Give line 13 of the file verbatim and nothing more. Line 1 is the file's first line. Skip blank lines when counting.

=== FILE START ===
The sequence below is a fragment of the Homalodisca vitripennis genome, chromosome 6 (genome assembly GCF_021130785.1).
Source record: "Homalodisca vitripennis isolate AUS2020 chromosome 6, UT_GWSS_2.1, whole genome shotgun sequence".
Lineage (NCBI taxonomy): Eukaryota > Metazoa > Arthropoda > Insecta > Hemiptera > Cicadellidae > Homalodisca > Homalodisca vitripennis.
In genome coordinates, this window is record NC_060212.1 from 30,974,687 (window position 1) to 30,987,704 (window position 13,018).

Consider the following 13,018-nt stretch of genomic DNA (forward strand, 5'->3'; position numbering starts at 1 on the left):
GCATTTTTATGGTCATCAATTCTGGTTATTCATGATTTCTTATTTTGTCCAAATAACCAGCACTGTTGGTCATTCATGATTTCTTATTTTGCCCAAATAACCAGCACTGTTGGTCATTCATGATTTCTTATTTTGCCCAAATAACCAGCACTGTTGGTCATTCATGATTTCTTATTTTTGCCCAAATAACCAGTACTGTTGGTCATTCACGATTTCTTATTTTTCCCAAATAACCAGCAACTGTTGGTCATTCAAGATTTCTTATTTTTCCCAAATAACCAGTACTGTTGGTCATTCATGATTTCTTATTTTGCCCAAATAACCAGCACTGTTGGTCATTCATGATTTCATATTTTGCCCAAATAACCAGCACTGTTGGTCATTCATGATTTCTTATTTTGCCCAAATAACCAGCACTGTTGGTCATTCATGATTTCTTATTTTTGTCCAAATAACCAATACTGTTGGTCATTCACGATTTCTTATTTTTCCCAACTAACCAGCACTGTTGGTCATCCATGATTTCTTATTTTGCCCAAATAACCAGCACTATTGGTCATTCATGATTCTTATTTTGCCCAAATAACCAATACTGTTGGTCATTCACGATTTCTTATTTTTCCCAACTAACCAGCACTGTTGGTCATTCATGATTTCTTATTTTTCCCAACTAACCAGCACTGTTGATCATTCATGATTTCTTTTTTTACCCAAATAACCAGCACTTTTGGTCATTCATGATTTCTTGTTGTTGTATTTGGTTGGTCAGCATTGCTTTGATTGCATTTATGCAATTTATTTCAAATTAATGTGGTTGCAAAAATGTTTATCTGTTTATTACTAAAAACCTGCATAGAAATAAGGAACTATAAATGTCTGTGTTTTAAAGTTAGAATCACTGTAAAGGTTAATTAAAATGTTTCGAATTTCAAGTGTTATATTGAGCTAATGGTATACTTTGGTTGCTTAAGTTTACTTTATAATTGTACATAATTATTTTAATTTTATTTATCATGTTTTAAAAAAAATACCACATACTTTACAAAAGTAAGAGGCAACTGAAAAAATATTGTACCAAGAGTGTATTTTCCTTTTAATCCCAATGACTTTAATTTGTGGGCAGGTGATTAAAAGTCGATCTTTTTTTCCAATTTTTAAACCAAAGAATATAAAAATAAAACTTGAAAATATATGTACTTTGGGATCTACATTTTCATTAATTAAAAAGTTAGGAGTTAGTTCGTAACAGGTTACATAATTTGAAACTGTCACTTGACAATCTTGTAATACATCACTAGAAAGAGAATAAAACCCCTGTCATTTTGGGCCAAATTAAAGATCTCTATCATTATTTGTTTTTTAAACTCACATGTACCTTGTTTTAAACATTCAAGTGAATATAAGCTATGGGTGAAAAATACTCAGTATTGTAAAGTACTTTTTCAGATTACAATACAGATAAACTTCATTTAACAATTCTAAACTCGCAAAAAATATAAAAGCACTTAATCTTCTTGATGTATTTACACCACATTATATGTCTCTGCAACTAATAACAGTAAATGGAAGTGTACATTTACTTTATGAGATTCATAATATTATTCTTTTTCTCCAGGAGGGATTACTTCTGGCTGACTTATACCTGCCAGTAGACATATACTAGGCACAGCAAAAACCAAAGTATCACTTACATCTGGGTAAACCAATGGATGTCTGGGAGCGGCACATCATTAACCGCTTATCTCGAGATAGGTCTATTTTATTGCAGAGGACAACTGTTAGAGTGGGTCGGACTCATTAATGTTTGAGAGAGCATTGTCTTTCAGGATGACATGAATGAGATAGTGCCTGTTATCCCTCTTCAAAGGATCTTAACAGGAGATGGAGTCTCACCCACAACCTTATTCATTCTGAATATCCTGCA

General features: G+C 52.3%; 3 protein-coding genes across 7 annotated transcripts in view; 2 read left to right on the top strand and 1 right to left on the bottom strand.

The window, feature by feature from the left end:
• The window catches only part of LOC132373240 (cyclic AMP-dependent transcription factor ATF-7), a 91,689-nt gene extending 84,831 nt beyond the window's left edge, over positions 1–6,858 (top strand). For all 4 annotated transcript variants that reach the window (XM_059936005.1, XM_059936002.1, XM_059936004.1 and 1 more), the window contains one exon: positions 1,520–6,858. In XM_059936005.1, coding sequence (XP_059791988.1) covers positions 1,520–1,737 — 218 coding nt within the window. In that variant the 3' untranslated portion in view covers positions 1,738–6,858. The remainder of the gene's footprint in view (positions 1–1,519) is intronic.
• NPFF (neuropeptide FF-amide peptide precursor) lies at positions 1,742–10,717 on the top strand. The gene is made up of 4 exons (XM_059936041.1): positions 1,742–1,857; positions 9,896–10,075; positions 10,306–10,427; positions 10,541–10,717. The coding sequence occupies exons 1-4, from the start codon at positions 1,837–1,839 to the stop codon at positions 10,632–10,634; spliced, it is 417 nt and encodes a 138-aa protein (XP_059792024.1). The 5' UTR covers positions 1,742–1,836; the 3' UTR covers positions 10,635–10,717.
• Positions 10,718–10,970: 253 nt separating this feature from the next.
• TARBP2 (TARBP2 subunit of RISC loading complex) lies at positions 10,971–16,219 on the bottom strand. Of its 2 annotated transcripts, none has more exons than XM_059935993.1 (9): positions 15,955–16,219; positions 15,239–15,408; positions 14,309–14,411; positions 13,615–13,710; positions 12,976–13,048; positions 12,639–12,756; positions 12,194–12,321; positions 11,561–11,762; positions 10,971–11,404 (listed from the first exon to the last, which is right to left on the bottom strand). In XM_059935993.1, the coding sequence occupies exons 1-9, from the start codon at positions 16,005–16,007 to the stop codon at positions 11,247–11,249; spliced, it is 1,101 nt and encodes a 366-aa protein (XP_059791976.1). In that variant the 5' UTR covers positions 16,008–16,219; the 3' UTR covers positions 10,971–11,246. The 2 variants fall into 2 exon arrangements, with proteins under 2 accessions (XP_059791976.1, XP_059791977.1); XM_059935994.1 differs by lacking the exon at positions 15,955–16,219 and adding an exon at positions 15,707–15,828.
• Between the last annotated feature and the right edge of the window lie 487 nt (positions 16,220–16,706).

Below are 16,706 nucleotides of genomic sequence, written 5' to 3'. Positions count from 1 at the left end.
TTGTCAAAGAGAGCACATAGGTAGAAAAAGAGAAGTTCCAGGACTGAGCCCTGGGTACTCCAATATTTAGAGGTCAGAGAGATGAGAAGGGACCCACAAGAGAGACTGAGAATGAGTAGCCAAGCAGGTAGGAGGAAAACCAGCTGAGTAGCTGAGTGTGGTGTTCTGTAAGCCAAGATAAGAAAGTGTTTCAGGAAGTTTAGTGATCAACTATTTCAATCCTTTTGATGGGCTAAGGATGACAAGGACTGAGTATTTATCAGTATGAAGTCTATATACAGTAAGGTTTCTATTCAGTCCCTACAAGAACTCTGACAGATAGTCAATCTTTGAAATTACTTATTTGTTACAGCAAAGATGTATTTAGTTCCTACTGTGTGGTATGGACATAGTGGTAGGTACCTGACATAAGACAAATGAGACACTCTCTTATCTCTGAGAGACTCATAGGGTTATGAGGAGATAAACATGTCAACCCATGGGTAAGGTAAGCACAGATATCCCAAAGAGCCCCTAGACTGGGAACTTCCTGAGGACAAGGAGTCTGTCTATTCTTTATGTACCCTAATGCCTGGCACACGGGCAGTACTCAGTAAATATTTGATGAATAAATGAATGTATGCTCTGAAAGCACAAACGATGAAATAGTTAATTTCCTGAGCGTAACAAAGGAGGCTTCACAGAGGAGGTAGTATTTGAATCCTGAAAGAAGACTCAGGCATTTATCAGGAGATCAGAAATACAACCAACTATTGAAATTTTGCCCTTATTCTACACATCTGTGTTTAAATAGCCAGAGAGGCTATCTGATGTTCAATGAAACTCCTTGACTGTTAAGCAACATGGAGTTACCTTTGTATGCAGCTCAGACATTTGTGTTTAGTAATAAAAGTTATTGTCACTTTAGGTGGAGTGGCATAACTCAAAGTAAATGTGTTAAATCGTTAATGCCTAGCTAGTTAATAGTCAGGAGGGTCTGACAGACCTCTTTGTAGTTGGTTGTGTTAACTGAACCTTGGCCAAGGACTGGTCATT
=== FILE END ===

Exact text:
• Between the last annotated feature and the right edge of the window lie 487 nt (positions 16,220–16,706).